Soweto’s first sip of Kofi

Updated on 28 July 2016

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This year Soweto got a new premium coffee bar, Kofi Afrika, courtesy of two entrepreneurs Mpumelelo Zulu (36) and Lawrence Murothela (35).

The shop offers all the perks of a modern day coffee shop from frothy coffee beverages made from exotic Ethiopian and Tanzanian coffee beans to complementary Wi-fi, all with a view of the historic township. Other hot beverages on the menu are homegrown Rooibos and other teas.

They also serve cold beverages, like frozen smoothies, including the cheekily named, Yellow Bone, which Zulu says has quickly become a crowd pleaser; as well as typical coffee shop eats such as sandwiches, salads and muffins.

Well-versed coffee enthusiasts

While venturing into the coffee industry may seem like an odd choice for some, for Zulu and Murothela it was a natural choice.

Zulu has extensive experience in the coffee industry having served as a coffee master, barista and an assistant store manager at the international coffee chain, Starbucks, in the United Kingdom.

On his return, he worked for the coffee shop franchise Motherland Coffee Company in Rosebank as a barista and later as the manager before launching Kofi. Similarly his partner Murothela has over 15 years of experience in the coffee service industry and has experience running a small business in Venda.

Both Zulu and Murothela are passionate coffee enthuasists.The pair say they tasted over 60 different beverages from various coffee shops before settling on the Ethiopian and Tanzanian bean pairing.

Tapping into the Soweto market

Soweto has a population of over 1 million residents and contributes approximately R30 billion a year to Gauteng’s economy, with a consumer spending power of approximately R5 billion a year, according to a Mail & Guardian 2013 report.

The decision to open a coffee shop in Soweto was a no-brainer, say the co-founders. While the township is home to many restaurants and cafes, including some well known ones such as Wandie’s Place and Sakhumzi – there haven’t been many traditional coffee shops, which means Kofi stands to benefit from a largely untapped market.

The two founders also expect to benefit from South Africa’s growing coffee consumption. Statistics South Africa’s 2016 research shows that restaurants and coffee shops have seen an increase of 5.3% compared to the previous year.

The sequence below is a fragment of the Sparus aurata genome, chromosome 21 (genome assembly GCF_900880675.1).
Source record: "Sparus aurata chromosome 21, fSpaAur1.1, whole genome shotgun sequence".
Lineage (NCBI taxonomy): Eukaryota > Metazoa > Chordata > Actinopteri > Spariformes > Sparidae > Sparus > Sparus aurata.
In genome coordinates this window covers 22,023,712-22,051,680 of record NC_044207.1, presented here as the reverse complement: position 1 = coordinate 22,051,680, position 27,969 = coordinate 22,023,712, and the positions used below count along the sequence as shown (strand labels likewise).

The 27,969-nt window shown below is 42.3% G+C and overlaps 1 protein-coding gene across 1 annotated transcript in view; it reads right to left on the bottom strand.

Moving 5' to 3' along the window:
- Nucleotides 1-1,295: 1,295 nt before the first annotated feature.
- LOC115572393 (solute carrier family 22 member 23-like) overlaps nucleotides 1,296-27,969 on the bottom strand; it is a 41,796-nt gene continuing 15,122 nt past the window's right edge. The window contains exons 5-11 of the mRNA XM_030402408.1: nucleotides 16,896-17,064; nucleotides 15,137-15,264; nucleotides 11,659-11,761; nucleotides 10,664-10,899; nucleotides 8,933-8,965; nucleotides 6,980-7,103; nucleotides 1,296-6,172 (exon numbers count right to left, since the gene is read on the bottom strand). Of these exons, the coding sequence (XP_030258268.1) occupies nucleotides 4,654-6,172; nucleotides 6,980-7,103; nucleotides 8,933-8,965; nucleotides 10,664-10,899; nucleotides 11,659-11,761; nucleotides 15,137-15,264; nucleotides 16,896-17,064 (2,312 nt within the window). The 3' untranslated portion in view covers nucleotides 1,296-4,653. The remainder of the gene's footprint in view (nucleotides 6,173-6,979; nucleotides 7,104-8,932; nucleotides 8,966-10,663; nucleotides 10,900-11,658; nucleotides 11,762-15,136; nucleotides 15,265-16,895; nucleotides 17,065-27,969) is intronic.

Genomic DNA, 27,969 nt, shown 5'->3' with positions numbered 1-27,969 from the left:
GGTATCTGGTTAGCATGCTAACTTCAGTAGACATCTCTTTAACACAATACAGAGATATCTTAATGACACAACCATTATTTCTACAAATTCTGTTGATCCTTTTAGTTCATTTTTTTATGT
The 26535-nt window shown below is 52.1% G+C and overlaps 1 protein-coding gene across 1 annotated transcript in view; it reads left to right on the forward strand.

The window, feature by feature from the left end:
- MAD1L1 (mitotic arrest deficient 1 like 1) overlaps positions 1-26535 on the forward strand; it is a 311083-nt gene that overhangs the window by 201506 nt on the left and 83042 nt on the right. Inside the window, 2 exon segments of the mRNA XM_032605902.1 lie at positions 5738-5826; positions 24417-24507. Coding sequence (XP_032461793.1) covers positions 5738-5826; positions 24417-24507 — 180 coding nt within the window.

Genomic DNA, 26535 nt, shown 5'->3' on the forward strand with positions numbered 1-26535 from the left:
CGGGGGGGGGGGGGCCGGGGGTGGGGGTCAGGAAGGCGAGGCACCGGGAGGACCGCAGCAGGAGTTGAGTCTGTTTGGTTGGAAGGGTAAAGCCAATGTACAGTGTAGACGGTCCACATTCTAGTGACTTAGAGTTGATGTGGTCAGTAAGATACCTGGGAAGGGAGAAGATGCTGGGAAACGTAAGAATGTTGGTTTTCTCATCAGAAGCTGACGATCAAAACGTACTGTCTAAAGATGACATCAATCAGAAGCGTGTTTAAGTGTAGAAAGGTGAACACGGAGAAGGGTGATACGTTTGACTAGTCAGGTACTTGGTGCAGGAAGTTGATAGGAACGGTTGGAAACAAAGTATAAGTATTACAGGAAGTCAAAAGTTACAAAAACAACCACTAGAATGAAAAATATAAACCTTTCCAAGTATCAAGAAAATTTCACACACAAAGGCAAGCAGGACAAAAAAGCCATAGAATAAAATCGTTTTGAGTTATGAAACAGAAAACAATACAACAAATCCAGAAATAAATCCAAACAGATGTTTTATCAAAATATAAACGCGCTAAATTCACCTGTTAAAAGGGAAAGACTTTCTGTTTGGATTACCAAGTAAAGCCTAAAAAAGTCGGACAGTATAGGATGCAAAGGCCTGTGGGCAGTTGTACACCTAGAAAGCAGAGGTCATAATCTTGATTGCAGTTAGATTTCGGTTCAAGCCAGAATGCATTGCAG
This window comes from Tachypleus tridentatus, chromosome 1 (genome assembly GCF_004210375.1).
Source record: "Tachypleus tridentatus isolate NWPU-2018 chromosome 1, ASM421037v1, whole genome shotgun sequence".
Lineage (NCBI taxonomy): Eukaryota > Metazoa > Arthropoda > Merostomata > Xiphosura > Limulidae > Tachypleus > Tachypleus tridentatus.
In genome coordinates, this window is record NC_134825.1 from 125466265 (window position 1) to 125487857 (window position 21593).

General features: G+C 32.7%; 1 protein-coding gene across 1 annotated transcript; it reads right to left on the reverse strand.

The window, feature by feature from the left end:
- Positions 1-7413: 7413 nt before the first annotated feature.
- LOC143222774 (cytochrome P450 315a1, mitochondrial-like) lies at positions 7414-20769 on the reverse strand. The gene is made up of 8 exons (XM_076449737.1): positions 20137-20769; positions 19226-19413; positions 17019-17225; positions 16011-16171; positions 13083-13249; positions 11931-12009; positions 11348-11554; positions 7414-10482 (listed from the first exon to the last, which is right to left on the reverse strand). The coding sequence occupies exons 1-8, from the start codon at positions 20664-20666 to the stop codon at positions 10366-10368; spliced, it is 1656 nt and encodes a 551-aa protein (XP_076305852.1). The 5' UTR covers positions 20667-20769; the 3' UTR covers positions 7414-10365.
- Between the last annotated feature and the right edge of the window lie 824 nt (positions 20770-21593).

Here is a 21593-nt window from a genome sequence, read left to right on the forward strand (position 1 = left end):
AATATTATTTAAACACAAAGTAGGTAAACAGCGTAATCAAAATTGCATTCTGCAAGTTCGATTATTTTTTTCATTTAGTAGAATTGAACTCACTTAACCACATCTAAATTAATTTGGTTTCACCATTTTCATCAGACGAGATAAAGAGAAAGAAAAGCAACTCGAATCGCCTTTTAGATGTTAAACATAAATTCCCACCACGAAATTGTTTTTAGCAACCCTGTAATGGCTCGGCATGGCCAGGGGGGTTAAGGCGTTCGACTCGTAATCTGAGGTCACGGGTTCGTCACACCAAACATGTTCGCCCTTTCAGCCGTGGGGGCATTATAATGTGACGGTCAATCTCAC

Kofi Afrika is located on one of the township’s most popular tourist hot spots, Vilakazi Street in Orlando, which since efforts to upgrade the area for the 2010 Soccer World Cup, has seen a number of retail and lifestyle outlets pop up resulting in the street being an eclectic mix of restaurants, clothing stores and flea markets.

The coffee shop is also part of the Box Shop, an urban lifestyle retail initiative that houses various outlets such as Casanyumba, an African home-ware and custom-made furniture store, and Yivani, a skin care range made with indigenous South African herbs such as impepho and umhlonyane. The hub’s fashion and accessory brands include Skinny Sbu Socks, Lucky Me, Seasons and Green Button.

In addition to being a retail hub, the Box Shop serves as an incubator for local entrepreneurs in the area.

Zulu and Murothela say the Box Shop has played an important role in the development of the coffee shop, with Zulu describing it as “God-sent”.

“Our dream is very big, but it needed to have a place to start. The Box Shop has been that catalyst to our journey,” he adds.

Eagerly embraced by customers

Zulu says they get, on average, between 40 and 50 customers each day, the majority of which are locals, and with 10 to 15 being new customers.

Zulu says they are grateful for the support from the locals and hope to double this traffic as they continue to grow.

To get more customers through the store, the brand has been utilising social media as a marketing tool. Most of their new customers find out about the coffee shop through social media, Zulu adds.

They have also been hosting events such as coffee tastings, book clubs and weekly game nights, which Zulu says have proven to be fruitful.

The co-founders also collaborate with other entrepreneurs with the intention of sharing markets and clients in order to increase their customer base and to help their fellow business owners do the same.

Zulu says he and his partner have plans to build and grow the Kofi brand to a national level and to, in the future, operate the brand as a franchise, with an eye towards eventually expanding to the rest of the African continent in the next five years.

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